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Tuesday, 13 October 1970

Mr Webb (STIRLING, WESTERN AUSTRALIA) asked the Minister for Shipping and Transport, upon notice:

(1)   What -appropriations has the Parliament made for the Commonwealth Bureau of Roads in each financial year since 1965-66, including the appropriation for 1970-71.

(2)   What expenditure was incurred by the Bureau during each of the financial years 1965-66 to 1969-70.

(3)   What cash balances have been carried over by the Bureau at 30 June for each of the financial years 1965-66 to 1969-70.

(4)   Do these figures reveal a stationary or reducing financial provision for the activities of the Bureau.

(5)   Is it a fact that cost rises have averaged about 3 per cent per annum over recent years.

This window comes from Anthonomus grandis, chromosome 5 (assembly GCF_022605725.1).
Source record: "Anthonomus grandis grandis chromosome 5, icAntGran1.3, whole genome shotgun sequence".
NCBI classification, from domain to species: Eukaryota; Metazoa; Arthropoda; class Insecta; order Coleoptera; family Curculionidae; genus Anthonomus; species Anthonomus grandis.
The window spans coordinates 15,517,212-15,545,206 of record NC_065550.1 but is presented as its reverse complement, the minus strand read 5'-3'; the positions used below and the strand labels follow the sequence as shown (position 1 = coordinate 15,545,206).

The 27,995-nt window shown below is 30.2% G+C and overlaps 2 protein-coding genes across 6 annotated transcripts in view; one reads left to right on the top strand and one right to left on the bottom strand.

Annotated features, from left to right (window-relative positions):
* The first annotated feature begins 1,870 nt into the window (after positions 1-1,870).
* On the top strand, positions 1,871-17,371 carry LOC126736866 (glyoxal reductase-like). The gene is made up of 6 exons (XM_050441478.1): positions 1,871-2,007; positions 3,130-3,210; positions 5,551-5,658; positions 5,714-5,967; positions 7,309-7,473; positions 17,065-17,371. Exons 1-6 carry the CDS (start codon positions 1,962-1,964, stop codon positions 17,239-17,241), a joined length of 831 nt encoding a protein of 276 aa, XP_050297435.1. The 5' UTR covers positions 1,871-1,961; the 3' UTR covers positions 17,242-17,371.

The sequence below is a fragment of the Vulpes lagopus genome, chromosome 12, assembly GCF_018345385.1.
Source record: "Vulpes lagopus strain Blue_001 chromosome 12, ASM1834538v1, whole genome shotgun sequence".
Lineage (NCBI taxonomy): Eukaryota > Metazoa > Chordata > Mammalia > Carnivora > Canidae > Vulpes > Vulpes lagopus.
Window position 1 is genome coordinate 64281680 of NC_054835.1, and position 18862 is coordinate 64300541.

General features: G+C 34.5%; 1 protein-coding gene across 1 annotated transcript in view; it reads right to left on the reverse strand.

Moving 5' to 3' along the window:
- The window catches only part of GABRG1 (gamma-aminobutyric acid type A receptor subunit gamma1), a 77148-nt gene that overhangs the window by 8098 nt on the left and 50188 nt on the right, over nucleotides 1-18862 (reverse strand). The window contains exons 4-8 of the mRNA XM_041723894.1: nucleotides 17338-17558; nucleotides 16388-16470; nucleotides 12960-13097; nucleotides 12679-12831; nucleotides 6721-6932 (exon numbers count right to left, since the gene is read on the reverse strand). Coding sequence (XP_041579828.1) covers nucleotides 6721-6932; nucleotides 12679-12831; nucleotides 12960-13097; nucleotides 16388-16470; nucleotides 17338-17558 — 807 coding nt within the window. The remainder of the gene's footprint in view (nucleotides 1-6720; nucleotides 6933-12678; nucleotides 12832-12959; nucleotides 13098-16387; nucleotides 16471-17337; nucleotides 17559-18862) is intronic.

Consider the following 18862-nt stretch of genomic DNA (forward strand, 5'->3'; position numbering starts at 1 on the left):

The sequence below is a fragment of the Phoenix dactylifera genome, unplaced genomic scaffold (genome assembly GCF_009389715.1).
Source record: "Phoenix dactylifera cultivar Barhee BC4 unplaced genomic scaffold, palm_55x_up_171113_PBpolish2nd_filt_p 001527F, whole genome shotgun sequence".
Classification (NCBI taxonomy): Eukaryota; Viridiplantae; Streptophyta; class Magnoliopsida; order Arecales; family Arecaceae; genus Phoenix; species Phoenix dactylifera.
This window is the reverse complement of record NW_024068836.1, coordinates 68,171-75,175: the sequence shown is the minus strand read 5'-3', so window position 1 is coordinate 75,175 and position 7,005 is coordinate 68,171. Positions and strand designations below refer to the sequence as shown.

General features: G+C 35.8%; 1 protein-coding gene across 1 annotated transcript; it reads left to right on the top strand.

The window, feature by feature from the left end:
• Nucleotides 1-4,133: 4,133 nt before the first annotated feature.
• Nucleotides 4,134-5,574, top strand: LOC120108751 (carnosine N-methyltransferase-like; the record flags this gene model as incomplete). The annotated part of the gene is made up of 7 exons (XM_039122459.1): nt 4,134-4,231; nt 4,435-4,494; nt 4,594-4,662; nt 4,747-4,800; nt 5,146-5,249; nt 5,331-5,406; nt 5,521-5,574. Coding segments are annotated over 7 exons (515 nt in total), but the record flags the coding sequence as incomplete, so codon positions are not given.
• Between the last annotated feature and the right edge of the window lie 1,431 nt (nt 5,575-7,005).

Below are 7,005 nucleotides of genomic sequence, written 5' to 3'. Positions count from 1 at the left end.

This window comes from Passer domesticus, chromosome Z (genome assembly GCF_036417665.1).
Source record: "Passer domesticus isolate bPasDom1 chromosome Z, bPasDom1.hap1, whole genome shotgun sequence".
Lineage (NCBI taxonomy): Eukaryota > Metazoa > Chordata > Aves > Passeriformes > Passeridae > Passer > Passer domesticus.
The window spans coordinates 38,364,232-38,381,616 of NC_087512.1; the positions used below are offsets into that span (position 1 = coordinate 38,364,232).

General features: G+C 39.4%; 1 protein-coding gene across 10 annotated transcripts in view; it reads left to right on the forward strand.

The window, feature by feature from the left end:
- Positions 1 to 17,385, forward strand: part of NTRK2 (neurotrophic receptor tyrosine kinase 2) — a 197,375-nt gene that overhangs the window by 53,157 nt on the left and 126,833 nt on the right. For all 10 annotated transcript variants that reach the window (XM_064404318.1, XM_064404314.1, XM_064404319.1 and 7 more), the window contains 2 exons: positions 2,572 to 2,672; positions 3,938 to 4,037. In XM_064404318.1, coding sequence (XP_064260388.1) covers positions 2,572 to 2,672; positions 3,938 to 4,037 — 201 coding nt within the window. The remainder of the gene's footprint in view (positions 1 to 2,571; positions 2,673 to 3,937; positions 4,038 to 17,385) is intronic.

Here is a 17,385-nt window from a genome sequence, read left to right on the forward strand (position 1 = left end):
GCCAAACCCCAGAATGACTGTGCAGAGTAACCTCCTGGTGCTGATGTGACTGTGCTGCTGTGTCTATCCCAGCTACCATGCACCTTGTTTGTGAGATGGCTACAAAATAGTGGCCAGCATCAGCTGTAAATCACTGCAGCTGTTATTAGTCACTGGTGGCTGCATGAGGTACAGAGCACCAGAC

(6)   Does this mean that the Bureau is capable of undertaking less activity now than was the case before he was appointed to his present portfolio.

(7)   If so, why has the Government decided that the activities of the Bureau are to be reduced by financial control of this nature.

Mr Sinclair (NEW ENGLAND, NEW SOUTH WALES) (Minister Assisting the Minister for Trade and Industry) - The answer to the honour able member's question is as follows:


the proposed appropriation for 1970-71, i.e. the amount included in the Appropriation Bill (No. 1) 1970. on behalf of the Commonwealth Bureau of Roads, is$636,000.


(4)   The figures reveal neither a stationary nor reducing provision for the activities of the Bureau over the financial years 1965-66 to 1969-70.

When the cost of establishing the Bureau during its formative years is taken into account and to this is added the cost of the first road needs survey, it is apparent that over the years in question there has been an effective increase in the financial provision for the Bureau.

(5)   It is true that of recent years the consumer price index published by the Commonwealth Statistician has increased in the order of 3 per cent per annum. The percentage increase in costs experienced by the Bureau of Roads is not known.

(6)   and (7) The figures do not support this conclusion.

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